on a recent beach stroll on the northern new south wales coast, i came across small weird-looking blue-and-white creatures with lots of appendages. having washed ashore, they looked more like unshapely blobs, but as soon as they got into a bit of water, they unfolded into a beautiful combination of shape and colour.
common names of this creature (glaucus atlanticus) are blue dragon, sea swallow or blue angel. they’re in fact nudibranch snails that float upside-down on the sea surface and prey, amongst others, on venomous jellyfish such as the portuguese man o’ war. even cooler than that, they can store the jellyfish’s stinging cells (nematocysts) in their tissues and use them as a defence against predators.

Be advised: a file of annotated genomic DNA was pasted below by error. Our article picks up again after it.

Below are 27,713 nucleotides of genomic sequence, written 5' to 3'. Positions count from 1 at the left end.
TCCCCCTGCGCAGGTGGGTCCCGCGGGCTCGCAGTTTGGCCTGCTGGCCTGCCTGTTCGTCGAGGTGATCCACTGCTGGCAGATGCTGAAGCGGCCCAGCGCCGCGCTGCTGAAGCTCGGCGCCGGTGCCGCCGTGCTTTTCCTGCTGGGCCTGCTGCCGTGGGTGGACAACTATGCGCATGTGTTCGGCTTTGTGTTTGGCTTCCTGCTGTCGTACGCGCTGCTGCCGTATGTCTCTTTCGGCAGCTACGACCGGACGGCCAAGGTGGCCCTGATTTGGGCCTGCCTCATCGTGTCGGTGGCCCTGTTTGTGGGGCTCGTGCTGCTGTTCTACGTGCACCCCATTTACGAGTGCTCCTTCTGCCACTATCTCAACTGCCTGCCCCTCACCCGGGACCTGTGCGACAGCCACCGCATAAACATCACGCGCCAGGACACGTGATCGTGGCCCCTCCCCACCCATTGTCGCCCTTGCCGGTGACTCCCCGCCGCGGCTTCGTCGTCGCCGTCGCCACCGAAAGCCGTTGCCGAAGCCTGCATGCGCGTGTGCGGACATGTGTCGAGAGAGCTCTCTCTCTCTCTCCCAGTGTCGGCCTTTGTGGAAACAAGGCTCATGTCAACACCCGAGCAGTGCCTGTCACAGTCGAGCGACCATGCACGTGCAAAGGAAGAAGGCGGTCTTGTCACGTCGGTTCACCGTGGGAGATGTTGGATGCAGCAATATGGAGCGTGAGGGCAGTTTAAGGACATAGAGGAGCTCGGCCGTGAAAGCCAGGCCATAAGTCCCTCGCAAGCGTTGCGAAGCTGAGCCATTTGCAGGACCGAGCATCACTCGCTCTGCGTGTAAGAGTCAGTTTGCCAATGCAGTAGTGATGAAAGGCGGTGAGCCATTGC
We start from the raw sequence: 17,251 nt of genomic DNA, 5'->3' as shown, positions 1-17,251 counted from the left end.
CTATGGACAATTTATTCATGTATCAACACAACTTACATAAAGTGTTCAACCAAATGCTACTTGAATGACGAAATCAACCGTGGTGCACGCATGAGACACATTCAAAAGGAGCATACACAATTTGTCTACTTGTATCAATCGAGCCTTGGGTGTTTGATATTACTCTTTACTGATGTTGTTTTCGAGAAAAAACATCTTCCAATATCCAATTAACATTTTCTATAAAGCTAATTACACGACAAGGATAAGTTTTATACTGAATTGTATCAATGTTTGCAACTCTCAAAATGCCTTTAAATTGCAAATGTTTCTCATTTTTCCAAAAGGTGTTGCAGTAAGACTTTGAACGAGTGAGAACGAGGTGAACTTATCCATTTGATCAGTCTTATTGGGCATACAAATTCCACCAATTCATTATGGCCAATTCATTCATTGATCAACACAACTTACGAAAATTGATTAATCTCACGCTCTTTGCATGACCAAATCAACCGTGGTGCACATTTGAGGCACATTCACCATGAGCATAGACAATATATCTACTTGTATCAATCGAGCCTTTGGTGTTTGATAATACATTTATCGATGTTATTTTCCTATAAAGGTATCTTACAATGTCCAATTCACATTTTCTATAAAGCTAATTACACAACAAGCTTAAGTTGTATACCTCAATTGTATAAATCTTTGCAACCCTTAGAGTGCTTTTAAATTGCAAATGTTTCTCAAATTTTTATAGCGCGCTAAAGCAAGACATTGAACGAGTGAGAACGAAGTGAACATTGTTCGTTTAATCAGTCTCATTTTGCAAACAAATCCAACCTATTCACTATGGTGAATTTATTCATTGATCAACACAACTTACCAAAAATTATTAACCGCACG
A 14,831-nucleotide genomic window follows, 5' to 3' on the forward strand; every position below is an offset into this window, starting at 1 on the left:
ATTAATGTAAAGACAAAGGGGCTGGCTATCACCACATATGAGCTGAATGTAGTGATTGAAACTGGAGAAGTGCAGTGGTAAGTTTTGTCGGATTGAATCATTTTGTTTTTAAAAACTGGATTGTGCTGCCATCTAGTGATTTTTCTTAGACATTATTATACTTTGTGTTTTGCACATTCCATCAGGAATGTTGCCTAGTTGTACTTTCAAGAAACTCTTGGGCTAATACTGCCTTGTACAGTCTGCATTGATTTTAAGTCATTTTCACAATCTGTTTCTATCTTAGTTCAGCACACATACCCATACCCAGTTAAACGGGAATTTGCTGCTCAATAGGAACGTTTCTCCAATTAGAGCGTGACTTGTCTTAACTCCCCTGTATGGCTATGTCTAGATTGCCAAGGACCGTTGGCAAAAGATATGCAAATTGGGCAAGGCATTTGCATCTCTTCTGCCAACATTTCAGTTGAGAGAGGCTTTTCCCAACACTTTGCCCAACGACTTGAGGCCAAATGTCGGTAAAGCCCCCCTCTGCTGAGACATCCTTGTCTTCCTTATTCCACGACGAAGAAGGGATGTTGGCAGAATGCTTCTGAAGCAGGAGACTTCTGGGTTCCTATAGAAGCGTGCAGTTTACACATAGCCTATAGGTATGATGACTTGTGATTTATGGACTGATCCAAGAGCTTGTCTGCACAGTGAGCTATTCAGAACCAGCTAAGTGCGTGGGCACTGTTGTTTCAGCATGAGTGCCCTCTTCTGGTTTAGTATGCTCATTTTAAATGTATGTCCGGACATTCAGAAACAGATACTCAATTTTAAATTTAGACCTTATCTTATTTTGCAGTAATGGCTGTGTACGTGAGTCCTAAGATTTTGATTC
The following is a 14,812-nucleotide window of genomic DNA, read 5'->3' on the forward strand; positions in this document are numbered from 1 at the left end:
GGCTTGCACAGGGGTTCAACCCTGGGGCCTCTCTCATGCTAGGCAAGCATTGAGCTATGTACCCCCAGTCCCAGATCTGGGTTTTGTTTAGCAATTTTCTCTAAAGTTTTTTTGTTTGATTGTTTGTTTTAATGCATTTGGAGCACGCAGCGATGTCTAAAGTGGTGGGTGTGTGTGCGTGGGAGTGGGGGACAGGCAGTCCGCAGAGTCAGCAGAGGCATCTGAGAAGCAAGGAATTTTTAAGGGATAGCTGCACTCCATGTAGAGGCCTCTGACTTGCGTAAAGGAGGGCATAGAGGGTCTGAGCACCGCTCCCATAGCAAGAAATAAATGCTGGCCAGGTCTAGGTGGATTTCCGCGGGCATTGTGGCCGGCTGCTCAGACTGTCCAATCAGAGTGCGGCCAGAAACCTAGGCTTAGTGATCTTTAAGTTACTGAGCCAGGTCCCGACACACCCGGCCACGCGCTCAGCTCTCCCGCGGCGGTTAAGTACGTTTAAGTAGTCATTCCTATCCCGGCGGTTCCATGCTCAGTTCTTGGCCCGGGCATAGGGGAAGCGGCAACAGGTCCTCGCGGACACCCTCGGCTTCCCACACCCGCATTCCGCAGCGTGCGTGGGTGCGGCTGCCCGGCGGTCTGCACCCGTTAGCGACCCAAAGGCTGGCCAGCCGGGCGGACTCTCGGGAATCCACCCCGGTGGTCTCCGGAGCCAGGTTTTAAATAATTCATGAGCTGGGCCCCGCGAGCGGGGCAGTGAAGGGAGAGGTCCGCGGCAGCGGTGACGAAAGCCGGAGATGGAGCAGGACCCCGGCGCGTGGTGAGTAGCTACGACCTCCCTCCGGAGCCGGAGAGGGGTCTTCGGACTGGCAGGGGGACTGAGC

in other words: touching them with bare hands might get you similar agony as a sting by the portuguese man o’ war!
note: what looks like fan-shaped arms or legs are actually outgrowths, whose tips contain the stored nematocysts.